Connors spent a short time living with his mother in a low-security women’s penitentiary before he was seized by Children’s Aid Society and later adopted by Cora and Russell Aylward in Skinners Pond, Prince Edward Island.
At 13 he ran away from his adoptive family to hitchhike across Canada, he got first guitar at 14 and at 15 he wrote his first song called “Reversing Falls Darling” his hitchhiking journey consumed the next 13 years of his life as he travelled among various part-time jobs while writing songs on his guitar, singing for his supper. He worked in mines and rode in boxcars, and in the coldest part of winter he welcomed vagrancy arrests for the warm place to sleep. At his last stop in Timmins, Ontario, he found himself a nickel short of a 35-cent beer at the city’s Maple Leaf Hotel. Tom told the bartender to put the cap back on the bottle and he’d head for the Sally Ann, but the bartender, Gaëtan Lepine, accepted the 30 cents and offered him a second beer if he would open his guitar case and play a few songs. These few songs turned into a 14-month run at the hotel, a weekly spot on CKGB in Timmins, eight 45-RPM recordings, and the end of the beginning for Tom Connors.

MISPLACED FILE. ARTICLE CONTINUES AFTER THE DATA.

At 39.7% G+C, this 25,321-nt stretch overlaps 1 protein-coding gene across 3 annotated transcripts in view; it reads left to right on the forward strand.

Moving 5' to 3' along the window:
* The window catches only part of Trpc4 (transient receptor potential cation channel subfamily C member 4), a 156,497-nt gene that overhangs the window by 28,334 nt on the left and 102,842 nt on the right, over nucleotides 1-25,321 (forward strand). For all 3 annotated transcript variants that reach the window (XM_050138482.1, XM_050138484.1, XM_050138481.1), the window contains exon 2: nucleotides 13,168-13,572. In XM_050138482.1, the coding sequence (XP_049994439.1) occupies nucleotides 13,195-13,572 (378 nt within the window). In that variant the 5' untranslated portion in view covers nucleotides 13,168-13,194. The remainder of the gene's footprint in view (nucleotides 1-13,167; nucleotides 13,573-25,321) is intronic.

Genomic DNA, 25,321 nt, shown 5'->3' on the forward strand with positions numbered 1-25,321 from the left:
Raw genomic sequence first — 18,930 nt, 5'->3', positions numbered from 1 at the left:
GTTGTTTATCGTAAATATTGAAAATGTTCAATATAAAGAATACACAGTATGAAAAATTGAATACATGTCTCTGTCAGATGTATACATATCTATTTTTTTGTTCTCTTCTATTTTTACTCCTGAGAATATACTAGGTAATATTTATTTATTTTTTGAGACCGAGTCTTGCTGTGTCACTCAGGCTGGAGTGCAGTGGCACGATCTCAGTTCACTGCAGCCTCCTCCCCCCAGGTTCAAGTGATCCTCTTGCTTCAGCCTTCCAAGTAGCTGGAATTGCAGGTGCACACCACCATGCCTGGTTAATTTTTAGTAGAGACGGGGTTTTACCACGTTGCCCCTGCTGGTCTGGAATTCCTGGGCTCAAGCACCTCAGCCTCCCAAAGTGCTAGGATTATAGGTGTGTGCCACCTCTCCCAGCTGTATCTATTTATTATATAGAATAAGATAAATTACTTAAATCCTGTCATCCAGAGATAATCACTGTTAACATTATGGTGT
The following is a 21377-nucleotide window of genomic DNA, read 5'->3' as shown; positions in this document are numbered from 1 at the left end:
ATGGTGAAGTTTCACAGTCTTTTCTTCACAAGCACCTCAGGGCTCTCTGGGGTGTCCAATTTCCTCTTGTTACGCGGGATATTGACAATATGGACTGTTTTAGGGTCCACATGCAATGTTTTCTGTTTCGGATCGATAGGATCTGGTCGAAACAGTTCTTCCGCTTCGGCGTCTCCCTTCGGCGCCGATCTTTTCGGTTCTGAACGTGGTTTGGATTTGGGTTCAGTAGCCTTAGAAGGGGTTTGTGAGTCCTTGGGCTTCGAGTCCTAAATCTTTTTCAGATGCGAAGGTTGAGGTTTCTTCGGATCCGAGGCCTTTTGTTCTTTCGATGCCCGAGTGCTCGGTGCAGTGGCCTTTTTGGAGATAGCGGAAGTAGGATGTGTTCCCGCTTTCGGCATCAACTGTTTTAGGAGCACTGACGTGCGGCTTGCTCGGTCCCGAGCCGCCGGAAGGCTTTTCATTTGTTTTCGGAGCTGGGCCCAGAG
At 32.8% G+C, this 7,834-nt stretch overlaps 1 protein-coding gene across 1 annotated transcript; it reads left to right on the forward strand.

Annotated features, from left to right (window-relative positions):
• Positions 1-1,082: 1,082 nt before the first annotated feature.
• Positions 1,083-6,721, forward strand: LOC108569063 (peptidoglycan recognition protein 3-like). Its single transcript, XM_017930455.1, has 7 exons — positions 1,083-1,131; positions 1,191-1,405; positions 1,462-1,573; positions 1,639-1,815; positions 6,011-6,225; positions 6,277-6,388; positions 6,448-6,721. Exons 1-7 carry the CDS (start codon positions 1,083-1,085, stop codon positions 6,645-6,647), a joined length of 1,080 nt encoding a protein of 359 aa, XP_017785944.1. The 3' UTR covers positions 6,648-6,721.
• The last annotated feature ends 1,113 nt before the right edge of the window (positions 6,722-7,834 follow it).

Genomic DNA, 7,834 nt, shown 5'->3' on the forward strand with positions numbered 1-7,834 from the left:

Connors married Lena Welsh on November 2, 1973. The ceremony was broadcast live on Elwood Glover’s Luncheon Date on CBC Television. During an interview on the show, he said they had chosen to get married on television to share this happy moment with his fans across the country whose support had rescued him from a difficult pre-showbusiness life.
Connors was never part of the Canadian musical establishment, and his style was quite different from other Canadian icons such as Leonard Cohen or Gordon Lightfoot. He could, however, be characterized as a passionist poet within Canadian culture, similar to Milton Acorn and Stan Rogers. As the National Post characterized him:
He sang of a nation without politics, to its proud history, and to its better angels. His songs remind us that Canada matters—that we’ve built something amazing here, and must not take it for granted.
Typically writing about Canadian lore and history, some of Connors’ better-known songs include “Bud the Spud”, “Big Joe Mufferaw”, “The Black Donnellys”, “The Martin Hartwell Story”, “Reesor Crossing Tragedy”, “Sudbury Saturday Night”, and “The Hockey Song”. This last, often incorrectly called “The Good Old Hockey Game,” is frequently played over sound systems at National Hockey League (NHL) games.